Monday, April 02, 2007

Changing the culture in Pakistan

Nestlé is an expert at changing cultures. Our report on 7 case study countries from 2004 showed how Nestlé and other baby food companies had taken decades to change breastfeeding cultures into bottle feeding ones. It is hardly surprising it takes so much effort to try to undo the damage. See:

The same applies in other areas. Last Monday I wrote about the new Nestlé milk processing plant in Pakistan and how in other countries Nestlé has radically changed the way people buy milk, putting thousands of dairy farmers out of business in the process. If you haven't listened to my podcasts yet, today's is a particularly rich one as it includes past interviews I conducted with experts from Sri Lanka and Colombia on Nestlé impact and dirty tricks, such as effectively starving farmers into submission by importing milk - even repackaging expired milk - to feed its supply chains. You can access this and past podcasts at:

A report from partners in Pakistan exposes how Nestlé is not only competing with traditional milk delivery systems, but demonising them. You can download the full report, published in 2003, at:

Why is this relevant to the baby milk issue? Not only because we see Nestlé using similar tactics to create a new market and to divert criticism that are so familiar to us. But also because the systems Nestlé put in place cry out for high-value end products, such as breastmilk substitutes, particularly substitutes promoted with idealizing health claims to further boost their price.

Bizarrely, in Pakistan Nestlé's processed milk business has its origins not in food but in a company making packaging. As the report explains:

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One may never be able to decide whether it was the egg or the chicken first. But one can know for sure that it was the packaging and not the milk first, in case of packaged milk in Pakistan.

Packages Limited, Pakistan’s biggest paper manufacturer, leased in 1977 a small inactive milk sterilization plant in Lahore to test its new liquid holding paper. Packages had a joint venture with the original inventors of the special paper, Tetra Pak of Sweden. The UHT milk in paper cartons proved to be successful in Pakistan’s climate compared with earlier experiments of pasteurized milk refrigerated in polythene bags. Packages created in 1981 a company Milkpak.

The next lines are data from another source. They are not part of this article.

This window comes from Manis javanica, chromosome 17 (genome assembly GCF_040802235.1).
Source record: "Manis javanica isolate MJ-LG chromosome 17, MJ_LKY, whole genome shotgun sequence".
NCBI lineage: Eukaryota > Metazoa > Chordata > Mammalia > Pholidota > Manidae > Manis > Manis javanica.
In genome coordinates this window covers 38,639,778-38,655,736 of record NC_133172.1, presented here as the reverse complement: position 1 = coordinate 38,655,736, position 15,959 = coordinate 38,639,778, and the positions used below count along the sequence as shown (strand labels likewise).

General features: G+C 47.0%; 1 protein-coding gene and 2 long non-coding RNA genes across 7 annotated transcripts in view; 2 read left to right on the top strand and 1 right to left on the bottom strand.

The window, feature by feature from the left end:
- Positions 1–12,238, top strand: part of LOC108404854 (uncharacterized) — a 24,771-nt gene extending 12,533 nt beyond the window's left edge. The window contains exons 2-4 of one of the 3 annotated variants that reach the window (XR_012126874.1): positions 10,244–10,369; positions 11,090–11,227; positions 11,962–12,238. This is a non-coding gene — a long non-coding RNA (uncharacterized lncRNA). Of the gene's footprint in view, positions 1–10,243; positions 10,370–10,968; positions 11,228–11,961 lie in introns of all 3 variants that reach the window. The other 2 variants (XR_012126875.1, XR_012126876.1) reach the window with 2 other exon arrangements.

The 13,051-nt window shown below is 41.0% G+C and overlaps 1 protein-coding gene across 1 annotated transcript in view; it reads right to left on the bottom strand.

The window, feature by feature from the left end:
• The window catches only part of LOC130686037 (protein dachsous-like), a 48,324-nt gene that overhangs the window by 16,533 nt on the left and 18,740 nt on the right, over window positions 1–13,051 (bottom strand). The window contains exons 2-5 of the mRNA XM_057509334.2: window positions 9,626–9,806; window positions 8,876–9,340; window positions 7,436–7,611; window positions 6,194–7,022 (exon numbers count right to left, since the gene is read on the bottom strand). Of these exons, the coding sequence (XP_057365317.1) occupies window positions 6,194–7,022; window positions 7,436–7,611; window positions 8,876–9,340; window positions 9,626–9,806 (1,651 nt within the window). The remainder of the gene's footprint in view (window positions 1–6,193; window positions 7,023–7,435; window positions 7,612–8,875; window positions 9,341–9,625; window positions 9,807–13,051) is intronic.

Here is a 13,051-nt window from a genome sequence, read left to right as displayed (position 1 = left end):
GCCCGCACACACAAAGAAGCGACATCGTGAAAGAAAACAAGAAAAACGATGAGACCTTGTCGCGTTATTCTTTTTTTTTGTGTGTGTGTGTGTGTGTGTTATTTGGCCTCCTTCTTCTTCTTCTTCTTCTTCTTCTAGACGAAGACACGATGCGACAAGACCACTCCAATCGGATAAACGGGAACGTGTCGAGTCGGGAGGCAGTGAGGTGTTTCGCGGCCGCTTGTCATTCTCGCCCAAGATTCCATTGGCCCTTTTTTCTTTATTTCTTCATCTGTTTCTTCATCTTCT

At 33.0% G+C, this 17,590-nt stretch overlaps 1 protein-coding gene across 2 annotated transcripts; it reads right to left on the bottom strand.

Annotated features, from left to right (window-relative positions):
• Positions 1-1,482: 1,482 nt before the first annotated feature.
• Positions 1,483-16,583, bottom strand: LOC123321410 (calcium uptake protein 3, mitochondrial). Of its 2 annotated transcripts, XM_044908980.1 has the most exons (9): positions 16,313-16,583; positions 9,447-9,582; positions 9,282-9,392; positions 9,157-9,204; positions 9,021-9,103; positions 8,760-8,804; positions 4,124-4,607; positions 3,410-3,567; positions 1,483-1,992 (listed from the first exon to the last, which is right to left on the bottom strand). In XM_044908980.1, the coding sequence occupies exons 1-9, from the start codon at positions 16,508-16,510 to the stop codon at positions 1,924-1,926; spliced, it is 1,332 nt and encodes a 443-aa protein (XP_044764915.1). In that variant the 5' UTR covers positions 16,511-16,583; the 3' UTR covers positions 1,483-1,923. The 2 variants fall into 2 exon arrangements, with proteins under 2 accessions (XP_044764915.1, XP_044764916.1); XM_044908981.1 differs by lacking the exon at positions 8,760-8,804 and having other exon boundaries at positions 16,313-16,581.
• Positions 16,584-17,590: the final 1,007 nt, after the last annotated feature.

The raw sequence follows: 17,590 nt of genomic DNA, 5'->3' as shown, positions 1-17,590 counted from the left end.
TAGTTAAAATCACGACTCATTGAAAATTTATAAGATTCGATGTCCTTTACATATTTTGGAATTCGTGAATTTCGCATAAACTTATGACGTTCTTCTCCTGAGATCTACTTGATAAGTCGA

Milkpak became the brand leader in packaged milk market. It had relied heavily on the limited market evacuated from peri-urban producers under duress of the municipal authorities. Nestle joined Milkpak to form Nestle Milkpak in 1988. It enabled the business to pump in millions to develop packaged milk market. Corner stone to the new game plan has been a nasty TV campaign demonizing small peri-urban producers. Nestle provided strategic depth to the business concern as well by concentrating more on powdering, value added products like infant formula, and export orientation.

Center piece to the packaged milk marketing strategy in Pakistan is a countrywide TV campaign. An over ten minutes long docu-drama is aired frequently. It paints local milkmen as infectious animals whose elimination is the only way to safeguard public health. Horrifying wide-angle close-up shots and derogatory language declares gawalas as cruel villains. They are shown blowing cigarette smoke in people’s faces and mixing dirty pond water in milk. In contrast the companies are shown doing all the good to a gift that nature made so great but only forgot to pack. The milk packaging is compared to peels and shells.

Tetra Pak being the sole provider of the packaging material to the dairy industry, has an interest in expanding market for this milk. The campaign is thus either run by Tetra and/or by Pakistan Dairy Association, representative body of the industry. Though Nestle dominates the market, a joint ownership of the campaign by all the companies helps establish the impression that it is for public good and certainly not for petty interests of individual companies.
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As in other countries, such as Sri Lanka and Colombia, importing milk has served a critical role in undermining the ability of national producers to compete. The report states:

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Pakistan has been a favourite dumping ground for western dairy surpluses.

Fat free powder imports surged to unprecedented and highly inflated levels in late 70s. We were told that this nutritional influx is for the good of the poor here. The massive stocks available at lower than the local cost of production over took urban markets, jolted peri-urban production system and made local dairy processing unfeasible. The tide then started to settle down. Big corporations took over the market in 90s, and started substituting imports with ‘local production’.

Corporations now oppose imports into Pakistan at subsidized rates. They are convincing everyone that exporting milk from Pakistan, not importing, is for the good of the poor.
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As the report explains, however, an export market drives up the price of processed milk while consolidation in the supply chains drives down the prices paid to farmers. Farmers lose livelihoods. The poor find it harder to purchase milk.

And all the time Nestlé is promoting its products as the modern way to live.

The producers of the report, Punjab Lok Sujag, seek to work with rural communities, bringing in technology that empowers them rather than disempowers them.

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